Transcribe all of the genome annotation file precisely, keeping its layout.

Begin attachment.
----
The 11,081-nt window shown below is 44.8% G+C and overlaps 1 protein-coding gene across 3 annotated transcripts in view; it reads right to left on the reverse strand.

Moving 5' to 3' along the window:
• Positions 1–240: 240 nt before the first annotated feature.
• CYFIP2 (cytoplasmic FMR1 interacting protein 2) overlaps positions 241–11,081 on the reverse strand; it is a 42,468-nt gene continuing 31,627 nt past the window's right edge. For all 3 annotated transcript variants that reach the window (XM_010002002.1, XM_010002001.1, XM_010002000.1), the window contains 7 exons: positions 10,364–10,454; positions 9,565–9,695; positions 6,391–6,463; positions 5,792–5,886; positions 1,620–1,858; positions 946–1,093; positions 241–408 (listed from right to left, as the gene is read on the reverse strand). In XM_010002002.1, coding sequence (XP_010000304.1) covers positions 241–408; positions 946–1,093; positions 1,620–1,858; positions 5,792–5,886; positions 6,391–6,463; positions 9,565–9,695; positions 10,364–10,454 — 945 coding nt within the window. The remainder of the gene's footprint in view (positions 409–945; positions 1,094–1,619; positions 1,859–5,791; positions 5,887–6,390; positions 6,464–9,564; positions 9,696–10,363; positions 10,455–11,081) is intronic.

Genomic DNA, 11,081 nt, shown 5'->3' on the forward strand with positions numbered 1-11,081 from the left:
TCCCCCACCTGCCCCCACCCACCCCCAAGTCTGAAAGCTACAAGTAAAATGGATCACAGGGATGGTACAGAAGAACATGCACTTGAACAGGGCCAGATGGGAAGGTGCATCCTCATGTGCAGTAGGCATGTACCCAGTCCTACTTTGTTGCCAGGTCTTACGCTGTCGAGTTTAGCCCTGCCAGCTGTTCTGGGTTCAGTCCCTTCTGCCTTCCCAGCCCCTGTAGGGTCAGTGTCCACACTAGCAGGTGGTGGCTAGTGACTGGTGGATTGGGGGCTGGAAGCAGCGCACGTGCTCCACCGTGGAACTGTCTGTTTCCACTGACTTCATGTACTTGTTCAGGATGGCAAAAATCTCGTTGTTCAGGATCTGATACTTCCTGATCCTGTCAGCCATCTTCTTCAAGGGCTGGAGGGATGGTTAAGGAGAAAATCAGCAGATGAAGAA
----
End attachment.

The 11,081-nt window shown below is 44.8% G+C and overlaps 1 protein-coding gene across 3 annotated transcripts in view; it reads right to left on the reverse strand.

Moving 5' to 3' along the window:
• Positions 1–240: 240 nt before the first annotated feature.
• CYFIP2 (cytoplasmic FMR1 interacting protein 2) overlaps positions 241–11,081 on the reverse strand; it is a 42,468-nt gene continuing 31,627 nt past the window's right edge. For all 3 annotated transcript variants that reach the window (XM_010002002.1, XM_010002001.1, XM_010002000.1), the window contains 7 exons: positions 10,364–10,454; positions 9,565–9,695; positions 6,391–6,463; positions 5,792–5,886; positions 1,620–1,858; positions 946–1,093; positions 241–408 (listed from right to left, as the gene is read on the reverse strand). In XM_010002002.1, coding sequence (XP_010000304.1) covers positions 241–408; positions 946–1,093; positions 1,620–1,858; positions 5,792–5,886; positions 6,391–6,463; positions 9,565–9,695; positions 10,364–10,454 — 945 coding nt within the window. The remainder of the gene's footprint in view (positions 409–945; positions 1,094–1,619; positions 1,859–5,791; positions 5,887–6,390; positions 6,464–9,564; positions 9,696–10,363; positions 10,455–11,081) is intronic.

Genomic DNA, 11,081 nt, shown 5'->3' on the forward strand with positions numbered 1-11,081 from the left:
TCCCCCACCTGCCCCCACCCACCCCCAAGTCTGAAAGCTACAAGTAAAATGGATCACAGGGATGGTACAGAAGAACATGCACTTGAACAGGGCCAGATGGGAAGGTGCATCCTCATGTGCAGTAGGCATGTACCCAGTCCTACTTTGTTGCCAGGTCTTACGCTGTCGAGTTTAGCCCTGCCAGCTGTTCTGGGTTCAGTCCCTTCTGCCTTCCCAGCCCCTGTAGGGTCAGTGTCCACACTAGCAGGTGGTGGCTAGTGACTGGTGGATTGGGGGCTGGAAGCAGCGCACGTGCTCCACCGTGGAACTGTCTGTTTCCACTGACTTCATGTACTTGTTCAGGATGGCAAAAATCTCGTTGTTCAGGATCTGATACTTCCTGATCCTGTCAGCCATCTTCTTCAAGGGCTGGAGGGATGGTTAAGGAGAAAATCAGCAGATGAAGAA